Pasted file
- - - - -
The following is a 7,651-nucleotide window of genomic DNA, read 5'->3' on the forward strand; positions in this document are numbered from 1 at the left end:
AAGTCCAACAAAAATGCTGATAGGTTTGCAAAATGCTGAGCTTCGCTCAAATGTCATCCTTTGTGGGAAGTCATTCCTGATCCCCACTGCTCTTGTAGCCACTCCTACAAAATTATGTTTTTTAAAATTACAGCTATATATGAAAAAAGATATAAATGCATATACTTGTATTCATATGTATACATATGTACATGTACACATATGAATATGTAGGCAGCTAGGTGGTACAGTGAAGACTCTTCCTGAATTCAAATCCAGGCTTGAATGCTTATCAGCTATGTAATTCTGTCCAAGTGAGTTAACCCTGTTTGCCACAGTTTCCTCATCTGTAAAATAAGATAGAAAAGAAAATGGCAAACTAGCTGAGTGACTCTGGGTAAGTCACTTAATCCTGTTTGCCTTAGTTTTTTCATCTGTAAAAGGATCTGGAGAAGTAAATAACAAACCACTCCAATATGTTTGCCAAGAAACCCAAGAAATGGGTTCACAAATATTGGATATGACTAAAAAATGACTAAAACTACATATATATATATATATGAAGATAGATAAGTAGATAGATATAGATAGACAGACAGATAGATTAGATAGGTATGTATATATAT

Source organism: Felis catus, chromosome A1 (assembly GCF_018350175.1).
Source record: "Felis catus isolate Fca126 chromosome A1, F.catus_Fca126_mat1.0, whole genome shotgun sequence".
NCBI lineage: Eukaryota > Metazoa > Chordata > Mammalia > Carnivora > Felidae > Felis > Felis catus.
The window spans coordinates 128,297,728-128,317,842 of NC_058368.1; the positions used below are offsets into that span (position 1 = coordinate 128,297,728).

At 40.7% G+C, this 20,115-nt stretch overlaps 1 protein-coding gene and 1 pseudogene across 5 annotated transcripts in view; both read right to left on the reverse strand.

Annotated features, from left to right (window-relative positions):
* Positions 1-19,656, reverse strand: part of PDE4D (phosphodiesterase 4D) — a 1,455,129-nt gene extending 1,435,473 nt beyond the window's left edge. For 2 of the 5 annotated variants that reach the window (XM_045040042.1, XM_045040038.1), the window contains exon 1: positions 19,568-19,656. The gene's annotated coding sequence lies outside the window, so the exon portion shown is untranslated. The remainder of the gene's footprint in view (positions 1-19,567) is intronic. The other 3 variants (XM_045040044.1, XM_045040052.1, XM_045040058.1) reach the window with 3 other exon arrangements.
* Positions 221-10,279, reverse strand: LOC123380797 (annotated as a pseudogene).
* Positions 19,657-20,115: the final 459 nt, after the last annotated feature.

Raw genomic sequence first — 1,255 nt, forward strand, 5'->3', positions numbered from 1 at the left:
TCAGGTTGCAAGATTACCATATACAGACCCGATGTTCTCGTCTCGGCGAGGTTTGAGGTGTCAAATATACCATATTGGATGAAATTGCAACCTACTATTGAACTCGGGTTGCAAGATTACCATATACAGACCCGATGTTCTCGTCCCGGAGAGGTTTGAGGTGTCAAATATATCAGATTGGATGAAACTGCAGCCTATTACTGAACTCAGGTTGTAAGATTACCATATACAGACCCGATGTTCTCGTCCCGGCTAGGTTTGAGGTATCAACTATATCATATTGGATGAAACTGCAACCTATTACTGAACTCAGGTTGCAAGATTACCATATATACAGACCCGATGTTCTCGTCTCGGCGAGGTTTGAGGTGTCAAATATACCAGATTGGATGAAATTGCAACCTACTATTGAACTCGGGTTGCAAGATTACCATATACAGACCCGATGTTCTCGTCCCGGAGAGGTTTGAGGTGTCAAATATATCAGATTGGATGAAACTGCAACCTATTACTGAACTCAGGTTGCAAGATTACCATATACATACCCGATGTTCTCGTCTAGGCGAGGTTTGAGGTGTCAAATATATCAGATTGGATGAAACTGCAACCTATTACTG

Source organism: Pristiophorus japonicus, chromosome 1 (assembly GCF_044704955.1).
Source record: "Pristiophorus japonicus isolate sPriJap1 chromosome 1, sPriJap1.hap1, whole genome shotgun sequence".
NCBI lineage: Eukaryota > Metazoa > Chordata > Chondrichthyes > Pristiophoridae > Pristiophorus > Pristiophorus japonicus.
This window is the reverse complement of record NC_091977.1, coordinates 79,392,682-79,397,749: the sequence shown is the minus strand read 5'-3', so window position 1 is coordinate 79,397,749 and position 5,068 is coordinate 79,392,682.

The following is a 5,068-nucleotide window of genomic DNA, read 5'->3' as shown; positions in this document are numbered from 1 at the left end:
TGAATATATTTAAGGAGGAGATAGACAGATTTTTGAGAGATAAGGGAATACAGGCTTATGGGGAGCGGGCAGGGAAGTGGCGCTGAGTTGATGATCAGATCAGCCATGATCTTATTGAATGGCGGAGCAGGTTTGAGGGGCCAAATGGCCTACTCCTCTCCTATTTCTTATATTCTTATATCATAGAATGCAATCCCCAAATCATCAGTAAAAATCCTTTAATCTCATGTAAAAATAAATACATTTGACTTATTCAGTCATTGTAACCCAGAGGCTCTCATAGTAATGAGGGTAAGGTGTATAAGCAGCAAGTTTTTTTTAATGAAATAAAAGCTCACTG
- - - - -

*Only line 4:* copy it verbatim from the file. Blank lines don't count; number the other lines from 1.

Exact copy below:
Source record: "Felis catus isolate Fca126 chromosome A1, F.catus_Fca126_mat1.0, whole genome shotgun sequence".